24-7 post office ends

Trespassing, messy vagrants causing trouble

The lobby of the main U.S. Post Office at Fourth Street and White Avenue will no longer be open 24 hours a day, seven days a week due to problems with vagrants. The decision came after a pattern of trespassing, loitering, fights and harassment incidents, some involving drugs and alcohol and repeat offenders. In 2016, the Grand Junction Police Department responded to the post office’s address, 241 N. Fourth St., for 99 incidents.



Officials will no longer allow 24-hour access to Grand Junction’s downtown post office, after continual problems involving vagrants sleeping in the lobby, vandalism and assaults created safety concerns for patrons and the mail staff.

The U.S. Postal Service announced earlier this month that it would discontinue overnight access to the lobby, which includes a self-serve kiosk for mailing packages and purchasing stamps, as well as post office boxes. The decision came after a pattern of trespassing, loitering, fights and harassment incidents, some involving drugs and alcohol and repeat offenders.

In 2016, the Grand Junction Police Department responded to the post office’s address, 241 N. Fourth St., for 99 incidents, including periodic checks on the premises. Officers have already dealt with 20 incidents so far in 2017, according to information provided by the department.

“This past year in particular there’s been a preponderance of incidents regarding safety and health,” said Chris Buzzell, customer services supervisor at the downtown post office. “It seems like this year has been worse than ever.”

It’s customary for post offices to allow 24-hour access to post office boxes, Buzzell said, and until now, the 2,436 patrons who have rented those boxes downtown could check their mail in the wee hours. But concerns over repeated incidents with homeless people sleeping, fighting and trespassing in the lobby outweighed the convenience of the overnight access.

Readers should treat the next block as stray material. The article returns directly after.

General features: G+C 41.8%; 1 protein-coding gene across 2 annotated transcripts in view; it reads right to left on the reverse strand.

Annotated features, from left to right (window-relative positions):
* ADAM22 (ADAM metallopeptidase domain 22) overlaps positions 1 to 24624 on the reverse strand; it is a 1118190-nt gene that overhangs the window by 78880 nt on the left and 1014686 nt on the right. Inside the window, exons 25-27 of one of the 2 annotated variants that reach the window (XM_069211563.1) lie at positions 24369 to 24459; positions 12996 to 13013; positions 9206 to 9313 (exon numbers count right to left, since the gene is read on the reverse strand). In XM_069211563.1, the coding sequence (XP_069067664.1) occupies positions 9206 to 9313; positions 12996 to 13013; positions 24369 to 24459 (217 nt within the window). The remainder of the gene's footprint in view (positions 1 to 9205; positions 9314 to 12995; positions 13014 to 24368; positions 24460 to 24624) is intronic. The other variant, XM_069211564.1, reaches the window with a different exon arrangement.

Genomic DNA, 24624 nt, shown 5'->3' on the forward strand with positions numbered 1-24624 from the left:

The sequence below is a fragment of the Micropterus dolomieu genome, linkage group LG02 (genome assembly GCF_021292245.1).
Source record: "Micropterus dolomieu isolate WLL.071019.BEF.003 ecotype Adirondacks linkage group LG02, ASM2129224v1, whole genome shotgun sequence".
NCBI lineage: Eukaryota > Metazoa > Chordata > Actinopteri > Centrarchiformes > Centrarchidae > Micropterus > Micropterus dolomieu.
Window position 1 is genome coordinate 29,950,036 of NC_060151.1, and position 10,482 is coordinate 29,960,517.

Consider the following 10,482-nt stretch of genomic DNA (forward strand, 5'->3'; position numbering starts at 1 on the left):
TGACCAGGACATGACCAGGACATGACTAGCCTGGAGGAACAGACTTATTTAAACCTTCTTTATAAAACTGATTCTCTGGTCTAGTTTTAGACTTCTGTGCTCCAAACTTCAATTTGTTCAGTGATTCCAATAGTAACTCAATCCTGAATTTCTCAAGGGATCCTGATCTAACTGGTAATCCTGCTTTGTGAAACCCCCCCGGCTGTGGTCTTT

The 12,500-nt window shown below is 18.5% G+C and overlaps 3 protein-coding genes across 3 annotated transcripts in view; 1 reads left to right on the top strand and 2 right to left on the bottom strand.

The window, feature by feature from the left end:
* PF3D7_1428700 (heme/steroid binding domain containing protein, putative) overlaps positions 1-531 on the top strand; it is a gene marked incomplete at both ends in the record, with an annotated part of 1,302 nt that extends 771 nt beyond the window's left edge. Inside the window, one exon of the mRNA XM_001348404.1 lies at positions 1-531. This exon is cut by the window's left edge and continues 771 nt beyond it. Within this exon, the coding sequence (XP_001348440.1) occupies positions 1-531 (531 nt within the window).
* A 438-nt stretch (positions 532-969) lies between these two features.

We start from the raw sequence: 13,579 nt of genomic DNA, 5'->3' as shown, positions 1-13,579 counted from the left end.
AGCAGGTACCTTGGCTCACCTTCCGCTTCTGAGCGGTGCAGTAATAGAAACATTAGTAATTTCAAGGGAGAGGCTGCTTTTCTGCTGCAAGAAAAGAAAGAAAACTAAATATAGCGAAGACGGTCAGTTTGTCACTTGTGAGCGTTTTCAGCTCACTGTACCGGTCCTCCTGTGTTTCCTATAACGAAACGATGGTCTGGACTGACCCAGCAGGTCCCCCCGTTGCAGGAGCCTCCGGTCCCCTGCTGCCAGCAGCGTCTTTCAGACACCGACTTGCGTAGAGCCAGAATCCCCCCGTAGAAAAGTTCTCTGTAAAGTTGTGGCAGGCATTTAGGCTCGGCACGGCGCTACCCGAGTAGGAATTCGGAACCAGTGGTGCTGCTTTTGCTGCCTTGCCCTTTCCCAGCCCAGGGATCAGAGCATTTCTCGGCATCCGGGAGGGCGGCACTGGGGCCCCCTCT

“We had a number of customers complain because they felt unsafe at late hours,” said David Rupert, U.S. Postal Service spokesman. “It was just becoming such an issue, a security issue for our customers and a security issue for the mail.”

Rupert added that there were multiple occurrences of vandalism and several incidents which required significant cleanup in the lobby area.

“Let’s just say it’s been a little bit of everything,” Buzzell said, declining to elaborate on the extent of the mess.

Police reports indicate that some of the homeless subjects involved with alleged trespassing and other incidents are frequenting the post office. One in particular, Carlos Eldon Alcon, 53, was issued summonses for trespassing three times since Jan. 7, all incidents that occurred between 11 p.m. and 1 a.m. In one instance, the officer found Alcon lying under a desk south of the entrance, inside the building. An empty Kentucky Deluxe bottle was on the floor and Alcon complained that he had finished his whiskey, the officer wrote. The next night, the same officer encountered Alcon at the post office at 11:25 p.m. and issued him another summons for trespassing. Alcon refused to sign it and called him a “Nazi,” according to police records.

On another occasion the same week, a homeless man named Casey O’Dean Tefertiller, 31, was found under a desk and was confronted by an officer who recognized him from multiple other trespassing incidents, according to police records. Tefertiller said he was under the influence of marijuana and “stated he had been issued so many tickets for trespassing there that the municipal judge had become frustrated with him.”

Buzzell said there was no rhyme or reason to the overnight incidents and employees became acquainted with several repeat offenders.

After weighing the costs and benefits of keeping the lobby open after-hours, as well as consulting with police and their own inspection service, managers decided to limit the lobby hours to 5 a.m. to 7 p.m., Monday through Saturday. Overall, Buzzell said patrons have been supportive of the decision.

“The whole reason behind it is the safety of our employees and our customers and the sanctity of the mail,” Buzzell said.


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